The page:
Post-libertarianism, while sounding like another bullshit ideological thoroughfare for minoritarian social media communities to trawl, is really only the recognition that libertarianism should be stripped back and seen as part of the wider landscape of options for exit. Political engagement by libertarians has largely been a failure (while laughably admirable) from the dizzying heights of Ron Paul to Gary Johnson and libertarians for Trump. In a world of increasing volatility and fragmentation, the fact libertarians look mostly moronic is evidence of libertarianism never shifting the Overton window nor becoming hegemonic.
Thus post-libertarianism is the simple act of depoliticising libertarian goals, working instead within the cornucopia of movements and contradictory ideologies that look to push power downwards and outwards, away from central entities. It means treating principles like self-ownership and the NAP as variable and largely patterned according to the networks of power and control they exist within. These principles are simply purposeful and potential mirages in the wider inky black sea of experimental nothingness. It also means questioning the innate enemies that libertarianism has attempted to cultivate. The outright opposition to war, states and taxation represent a purposeful blinding of possibilities that are present within these institutional matrices. Things like fourth-generation warfare as a grounds for producing resilient, impactful communities that move power in a turbulent direction. Red markets here are just as much hives of decentralised, non-state activity as are black and grey markets, with many intersecting and co-existing. The ability for mini-states and municipal bureaucracies to produce successful socio-economic organisation as evidence for decentral power and treating systems as flows rather than blocks. The capacity for taxation to be decentralised and its coercive element moved into more non-state directions, as in moving taxation onto blockchain technologies and digital registries. These are areas of technological and organisational investigation/experimentation that are already occurring, leaving many libertarians behind.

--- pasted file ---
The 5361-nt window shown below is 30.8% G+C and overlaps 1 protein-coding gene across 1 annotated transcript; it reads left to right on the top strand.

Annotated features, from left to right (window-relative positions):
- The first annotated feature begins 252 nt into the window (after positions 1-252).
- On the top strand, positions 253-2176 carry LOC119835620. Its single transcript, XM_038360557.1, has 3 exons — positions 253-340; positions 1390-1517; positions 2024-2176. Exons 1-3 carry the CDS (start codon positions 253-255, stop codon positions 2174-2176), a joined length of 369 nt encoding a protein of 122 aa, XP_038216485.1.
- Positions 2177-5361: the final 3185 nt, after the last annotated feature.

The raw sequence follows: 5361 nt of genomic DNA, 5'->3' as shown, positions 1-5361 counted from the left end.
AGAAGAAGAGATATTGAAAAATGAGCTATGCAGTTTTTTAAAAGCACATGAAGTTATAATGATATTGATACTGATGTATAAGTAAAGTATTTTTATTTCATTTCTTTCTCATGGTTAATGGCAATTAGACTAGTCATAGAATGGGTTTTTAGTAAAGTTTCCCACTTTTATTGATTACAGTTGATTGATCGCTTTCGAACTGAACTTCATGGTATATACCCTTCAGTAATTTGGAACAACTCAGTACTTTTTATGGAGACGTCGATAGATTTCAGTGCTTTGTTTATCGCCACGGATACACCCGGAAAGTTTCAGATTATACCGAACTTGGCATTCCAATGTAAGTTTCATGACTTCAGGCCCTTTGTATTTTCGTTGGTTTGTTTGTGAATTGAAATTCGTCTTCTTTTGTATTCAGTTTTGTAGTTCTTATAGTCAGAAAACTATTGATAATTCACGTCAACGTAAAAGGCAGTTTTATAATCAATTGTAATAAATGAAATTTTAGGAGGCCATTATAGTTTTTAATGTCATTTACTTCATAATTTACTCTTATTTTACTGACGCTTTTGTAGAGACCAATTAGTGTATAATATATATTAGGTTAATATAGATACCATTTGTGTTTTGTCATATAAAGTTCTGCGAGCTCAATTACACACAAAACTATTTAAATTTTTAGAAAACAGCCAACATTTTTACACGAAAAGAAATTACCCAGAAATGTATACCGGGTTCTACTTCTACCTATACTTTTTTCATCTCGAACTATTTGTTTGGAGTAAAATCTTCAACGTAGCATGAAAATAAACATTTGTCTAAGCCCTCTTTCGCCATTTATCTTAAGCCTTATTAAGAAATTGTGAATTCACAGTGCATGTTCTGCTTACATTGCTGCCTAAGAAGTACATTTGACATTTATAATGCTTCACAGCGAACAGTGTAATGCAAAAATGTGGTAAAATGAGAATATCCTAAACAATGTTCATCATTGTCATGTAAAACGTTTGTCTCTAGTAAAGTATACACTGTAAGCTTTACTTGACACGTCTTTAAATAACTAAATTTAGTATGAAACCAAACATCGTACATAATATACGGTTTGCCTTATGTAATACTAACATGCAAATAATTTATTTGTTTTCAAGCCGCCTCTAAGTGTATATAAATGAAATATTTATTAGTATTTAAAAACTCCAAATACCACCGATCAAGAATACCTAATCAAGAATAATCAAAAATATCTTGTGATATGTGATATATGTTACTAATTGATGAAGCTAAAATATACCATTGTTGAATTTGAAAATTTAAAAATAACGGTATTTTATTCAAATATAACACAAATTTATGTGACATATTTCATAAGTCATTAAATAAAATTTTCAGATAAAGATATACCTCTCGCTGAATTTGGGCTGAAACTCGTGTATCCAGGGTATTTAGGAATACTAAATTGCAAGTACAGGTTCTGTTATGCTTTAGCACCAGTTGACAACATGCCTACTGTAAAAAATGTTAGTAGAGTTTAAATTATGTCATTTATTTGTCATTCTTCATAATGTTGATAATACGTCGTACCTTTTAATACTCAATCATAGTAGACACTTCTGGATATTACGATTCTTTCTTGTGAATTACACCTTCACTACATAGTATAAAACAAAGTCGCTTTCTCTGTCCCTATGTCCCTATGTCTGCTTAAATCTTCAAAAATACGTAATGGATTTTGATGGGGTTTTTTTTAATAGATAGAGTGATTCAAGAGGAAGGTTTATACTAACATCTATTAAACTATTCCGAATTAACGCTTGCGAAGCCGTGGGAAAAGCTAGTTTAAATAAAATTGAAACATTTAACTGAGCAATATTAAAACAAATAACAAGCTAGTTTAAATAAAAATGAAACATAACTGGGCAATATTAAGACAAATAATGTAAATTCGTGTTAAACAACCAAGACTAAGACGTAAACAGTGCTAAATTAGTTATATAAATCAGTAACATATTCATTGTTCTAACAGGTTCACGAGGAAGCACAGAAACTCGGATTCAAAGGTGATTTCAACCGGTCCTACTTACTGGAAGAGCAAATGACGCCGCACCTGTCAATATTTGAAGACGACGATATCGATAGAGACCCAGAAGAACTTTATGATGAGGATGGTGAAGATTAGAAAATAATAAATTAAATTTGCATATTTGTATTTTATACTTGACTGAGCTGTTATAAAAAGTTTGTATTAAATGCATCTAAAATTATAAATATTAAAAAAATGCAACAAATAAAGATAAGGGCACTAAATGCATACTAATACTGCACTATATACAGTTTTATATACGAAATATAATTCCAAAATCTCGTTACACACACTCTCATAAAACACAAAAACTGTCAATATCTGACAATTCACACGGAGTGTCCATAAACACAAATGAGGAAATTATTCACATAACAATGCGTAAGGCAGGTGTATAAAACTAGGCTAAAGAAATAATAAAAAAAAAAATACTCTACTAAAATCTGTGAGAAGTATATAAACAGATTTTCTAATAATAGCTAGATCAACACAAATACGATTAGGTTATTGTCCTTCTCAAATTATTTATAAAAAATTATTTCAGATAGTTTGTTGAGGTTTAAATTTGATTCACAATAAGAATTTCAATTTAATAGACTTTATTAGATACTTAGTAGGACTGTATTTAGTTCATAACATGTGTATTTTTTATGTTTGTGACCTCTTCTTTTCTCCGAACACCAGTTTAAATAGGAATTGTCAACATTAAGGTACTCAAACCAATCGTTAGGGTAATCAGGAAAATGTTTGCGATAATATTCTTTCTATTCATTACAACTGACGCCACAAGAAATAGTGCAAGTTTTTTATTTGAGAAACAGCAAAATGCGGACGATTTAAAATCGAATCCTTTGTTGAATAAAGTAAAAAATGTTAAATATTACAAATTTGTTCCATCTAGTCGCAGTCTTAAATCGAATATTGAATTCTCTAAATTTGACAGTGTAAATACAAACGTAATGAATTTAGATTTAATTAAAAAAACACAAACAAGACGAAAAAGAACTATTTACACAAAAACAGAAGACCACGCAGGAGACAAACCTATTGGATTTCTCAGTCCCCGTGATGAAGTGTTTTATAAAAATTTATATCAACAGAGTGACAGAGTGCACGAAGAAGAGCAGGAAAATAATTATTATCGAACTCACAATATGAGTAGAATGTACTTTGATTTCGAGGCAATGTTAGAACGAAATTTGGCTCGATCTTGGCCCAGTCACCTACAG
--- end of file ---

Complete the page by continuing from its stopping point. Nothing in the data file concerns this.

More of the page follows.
The topic of my recent talk followed similar lines, yet even here audience members were sceptical of a process of ideological-stripping, preferring principles to constant action and movement. Yet libertarians are not in a position to do this, instead floundering in their own zealotry as they perfect a supposedly perfect system. Libertarianism to have any affect cannot become another manifesto of iron-clad principles that are never actioned. Why would you want to become the new communists.
Our wider position should be a-central, focusing on providing the means for constant experimentation that liquefy and fragment systems of governance, neutralising their centralised core. It means working within and through other ideologies and systems, looking for means to constantly unsettle and decentralise. The political entrepreneurship of southern Chinese municipal leaders and the networks of Mafioso and Yakuza already show signs of this decentral direction, yet in this case is very much reliant on coercion. Should libertarians simply dismiss this as imperfect or wrong, or instead see such manifestations as part of wider networks of non-state and anti-state power.
For me, post-libertarianism is the capacity for libertarians to bask in the experimentation and flows before our very eyes, from the human capital factories of modern bureaucracies to the coercive networks of red markets and criminal organisations. To see states as potentially modular and not monolithic. To see system, as the foundation of government, as mouldable rather than static.